Bahareh Safarani (BS): Whatever we know in terms of skills we learned in Iran, and we also self-taught. Here, we learned that art is all about approach and communication and as an artist, it really does not matter what you do — what matters is how you present your subject and concept. Galleries, collectors, art dealers and society play an essential role in the career and success of an artist; it is [critical] to have their support in order to flourish — and they have a very delicate job, because they are shaping societal tastes and if they do this poorly, they can do lasting harm.
OM: Why did you decide to try media other than painting?
BS: Different mediums communicate artists’ ideas in very different ways, and give artists different tools to communicate their message. For example, music is the most abstract art, while literature can be narrative. We know that if we have an idea that we want to depict in a painting, viewers may not get the meaning from the painting that we intended—this is simply a fact about painting. That is why we care about the aesthetic of a painting more than anything else. Video projection can bring the element of time into a still image, and it has brought a mystical and surreal aspect to our paintings. It opens up a new world for audiences, and encourages them to imagine. We sometimes integrate performance art as well, because we are aware of the impact of the form. Performances usually include music and are time- and place-specific; in other words, after it is done it is gone, as it was what we wanted for that specific concept.
OM: Tell us about “Reincarnation”, and its paintings overlaid with video projections. How do these works reflect your artistic journeys and personal identities?
FS: One of the major paintings in the exhibition is titled ‘Awake’, and the rest of the paintings follow chronologically — from her 5:00 a.m. waking until twilight, with each painting depicting different moments of her day. For example, in the painting ‘Her 5:00 a.m. View’, there are two elements in the painting that represent femininity and masculinity — the two attitudes she must have in order to survive. In the next painting, ‘5:30 a.m. in the Basement’, she is cleaning away blood. The blood is a symbol of inimical memories and thoughts. Each painting reflects a moment in the daily process, and the decisions and changes she makes in the process of daily self-renewal and strengthening.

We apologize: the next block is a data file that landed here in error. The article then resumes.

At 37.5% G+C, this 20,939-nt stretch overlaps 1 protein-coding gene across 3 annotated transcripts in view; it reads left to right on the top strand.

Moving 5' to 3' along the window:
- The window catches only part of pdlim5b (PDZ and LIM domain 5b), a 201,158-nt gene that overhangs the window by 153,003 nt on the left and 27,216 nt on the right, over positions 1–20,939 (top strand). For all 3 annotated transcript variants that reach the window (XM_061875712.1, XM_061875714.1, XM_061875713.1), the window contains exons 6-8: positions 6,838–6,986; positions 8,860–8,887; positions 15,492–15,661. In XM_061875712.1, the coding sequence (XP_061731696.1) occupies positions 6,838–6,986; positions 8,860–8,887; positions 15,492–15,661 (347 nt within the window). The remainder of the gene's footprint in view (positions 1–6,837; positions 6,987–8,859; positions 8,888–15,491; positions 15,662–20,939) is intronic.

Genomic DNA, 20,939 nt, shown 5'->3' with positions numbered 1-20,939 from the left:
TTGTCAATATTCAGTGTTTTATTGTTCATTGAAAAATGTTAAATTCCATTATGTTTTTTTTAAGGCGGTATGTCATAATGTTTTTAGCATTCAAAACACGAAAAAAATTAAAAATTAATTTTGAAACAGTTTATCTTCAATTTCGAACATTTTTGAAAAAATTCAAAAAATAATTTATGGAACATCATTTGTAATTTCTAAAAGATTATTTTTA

BS: One can find differences between this series and our other works. For example, the color palette has changed — we are using lighter colors, such as bluish and greenish grays. The compositions are also simpler — we are using the empty spaces to expand upon the subject. The figure is not in every painting; she only appears in some, or just in the videos. Overall, changes in our art come from all the changes around us. We want to clear our minds of pessimism. We want to nourish our hopes with the light. We want to observe the beauty and try to define it, and we want to believe that people can be united, at least in simple facts.
OM: As two artists who are primarily painters, what have video and performance art added to your work?
FS: The communication between video and the still image is very interesting to us. Video adds time to the still image — but when one watches the video over and over, it becomes a still image. The videos we make for the paintings are very subtle; they give life to the painting, like a breath or heartbeat. Their beauty is that they do not overpower the paintings; they are not narrative and are very abstract, meant only to elicit the imaginative power to visualize different occurrences in the painting that are based on the viewer’s own perceptions and experiences.
OM: What does your show say about your progression as artists?
BS: ‘Reincarnation’ implies a new life. If we can make the audience wake up and realize the world around them and see the beauty in it, it is a huge success.
OM: In what ways have your works changed since your departure from Iran? How do you connect to the sources of inspiration you had in Iran, in your new home?
FS: Our works are about our lives — that is where we draw our inspiration, conceptually and formally. All the interiors we have painted are actual places we have lived — so for example, many of the paintings we did in the U.S. have elements of New England architecture. The use of greens and blues in our recent work flows from the beautiful nature around the house where we have been living, so there are many different things that appear in our paintings that come from the environment [in which] we live. Conceptually, the source of our inspiration is ourselves, so even as we change and grow, we never get disconnected from this source of inspiration, no matter where we are.
“Reincarnation” opens on October 18, 2018, at the Elga Wimmer Gallery in New York City and runs until October 31.